Berkshire Hathaway’s first quarter position report shows that its holdings of Wells Fargo’s stock are almost liquidated. Since purchasing Wells Fargo’s stock for the first time in 1989, Berkshire Hathaway has invested at least $12.7 billion to purchase 10% of the bank’s shares. As a practitioner who firmly believes in the power of long-term investment, Buffett has held stocks in the bank for 32 years.
As of the end of March this year, Berkshire Hathaway held only 675,000 shares of Wells Fargo Bank, reducing its holdings by about 98%, which was almost liquidated. Before falling into the scandal of fraudulent accounts, Wells Fargo was regarded as one of Buffett’s most successful investments.
The US Securities Regulatory Commission (SEC) requires fund managers with assets under management of more than 100 million U.S. dollars to publish a document called “Form 13F” to disclose their positions in stocks and bonds within 45 days after the end of each quarter.
According to regulatory documents, as of the end of the first quarter of this year, the total market value of Berkshire Hathaway’s holdings was US$270.435 billion, an increase from US$269.928 billion at the end of the previous year. In terms of holdings, in the first quarter of this year, Berkshire Hathaway liquidated 2 stocks and reduced its holdings of 11 stocks. Only the newly opened positions bought about 4.1 million shares of British insurance company Aon, and increased its holdings of 4 stocks. stock. As of the end of the quarter, its top ten positions accounted for 86.72% of its total market value.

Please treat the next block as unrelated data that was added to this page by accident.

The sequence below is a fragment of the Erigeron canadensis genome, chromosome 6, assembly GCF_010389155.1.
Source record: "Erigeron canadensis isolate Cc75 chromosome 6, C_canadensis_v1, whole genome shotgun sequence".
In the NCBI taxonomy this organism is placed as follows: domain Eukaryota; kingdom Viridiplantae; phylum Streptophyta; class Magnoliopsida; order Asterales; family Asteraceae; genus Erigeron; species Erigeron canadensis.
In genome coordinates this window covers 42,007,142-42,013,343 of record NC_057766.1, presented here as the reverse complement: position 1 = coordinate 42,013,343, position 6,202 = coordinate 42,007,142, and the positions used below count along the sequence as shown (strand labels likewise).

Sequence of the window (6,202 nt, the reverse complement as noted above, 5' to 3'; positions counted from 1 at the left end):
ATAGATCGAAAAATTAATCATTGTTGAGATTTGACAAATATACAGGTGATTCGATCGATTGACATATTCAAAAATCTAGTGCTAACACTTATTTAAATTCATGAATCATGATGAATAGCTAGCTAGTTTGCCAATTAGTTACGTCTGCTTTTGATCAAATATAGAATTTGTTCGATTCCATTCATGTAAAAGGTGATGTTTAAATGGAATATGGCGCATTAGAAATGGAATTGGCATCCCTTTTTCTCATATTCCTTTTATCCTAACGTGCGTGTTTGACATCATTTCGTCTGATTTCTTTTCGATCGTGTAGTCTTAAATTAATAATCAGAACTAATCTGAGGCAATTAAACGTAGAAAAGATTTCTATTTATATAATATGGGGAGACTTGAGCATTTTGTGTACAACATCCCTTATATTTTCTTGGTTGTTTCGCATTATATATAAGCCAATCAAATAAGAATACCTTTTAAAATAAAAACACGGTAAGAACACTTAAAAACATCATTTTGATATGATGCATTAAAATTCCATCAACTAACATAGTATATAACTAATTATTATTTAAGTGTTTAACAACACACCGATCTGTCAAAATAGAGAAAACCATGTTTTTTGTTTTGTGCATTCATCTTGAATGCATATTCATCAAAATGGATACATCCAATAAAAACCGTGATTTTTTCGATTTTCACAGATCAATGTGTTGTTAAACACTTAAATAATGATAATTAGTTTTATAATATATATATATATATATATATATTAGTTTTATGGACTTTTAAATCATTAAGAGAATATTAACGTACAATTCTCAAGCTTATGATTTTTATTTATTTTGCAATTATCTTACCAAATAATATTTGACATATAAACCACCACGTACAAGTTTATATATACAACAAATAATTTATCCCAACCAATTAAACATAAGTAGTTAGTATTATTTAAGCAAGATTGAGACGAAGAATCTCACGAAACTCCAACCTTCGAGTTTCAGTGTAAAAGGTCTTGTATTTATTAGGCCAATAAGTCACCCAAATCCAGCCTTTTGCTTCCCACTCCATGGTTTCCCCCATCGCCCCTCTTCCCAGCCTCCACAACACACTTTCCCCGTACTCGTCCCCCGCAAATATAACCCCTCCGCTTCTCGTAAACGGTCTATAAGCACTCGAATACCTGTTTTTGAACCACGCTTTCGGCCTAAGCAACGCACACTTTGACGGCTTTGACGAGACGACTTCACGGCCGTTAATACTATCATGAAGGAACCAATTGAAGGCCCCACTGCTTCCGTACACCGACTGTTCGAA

Its largest holding stock is still Apple, with a market value of approximately US$108.4 billion, and the number of shares held remains unchanged. However, as Apple’s stock price fell by 7.8% in the first quarter of this year, its share of Berkshire’s total holdings was 40.07%, a drop of 3.54 percentage points from the end of last year. Followed by Bank of America, American Express, and Coca-Cola, which accounted for 14.45%, 7.93%, and 7.8% of total assets, respectively.
It can be seen that many financial stocks including UBS, Wells Fargo, Synchrony Financial, a consumer credit company, and Stoneco, a Brazilian financial technology solution provider, were reduced by Buffett. Specifically, UBS was reduced by its holdings of about 1.45 million shares; Wells Fargo Bank was reduced by 51.749 million shares. At the same time, the position of Stoneco, a Brazilian financial technology solution provider, was cut by 24%.
What has attracted much attention is that Berkshire has cut its holdings of Wells Fargo Bank by 98%, and its holdings have been drastically reduced from 52.4 million shares to 675,000 shares, which is almost a liquidation. Since purchasing Wells Fargo’s stock for the first time in 1989, Berkshire Hathaway has invested at least $12.7 billion to purchase 10% of the bank’s shares. As a practitioner who firmly believes in the power of long-term investment, Buffett has held stocks in the bank for 32 years.
Before falling into the scandal of fraudulent accounts with customers, Wells Fargo was regarded as one of Buffett’s most successful investments. At the Berkshire Hathaway shareholders meeting held in early May of this year, Buffett said that bank stocks were his favorite, but his current position in the financial or banking industry cannot exceed 10%. More positions will be held. Give him a “headache”.
In fact, Buffett has maintained a cautious attitude in investing in large bank stocks in recent years. Last year, he successively cleared the holdings of Goldman Sachs and JPMorgan Chase.
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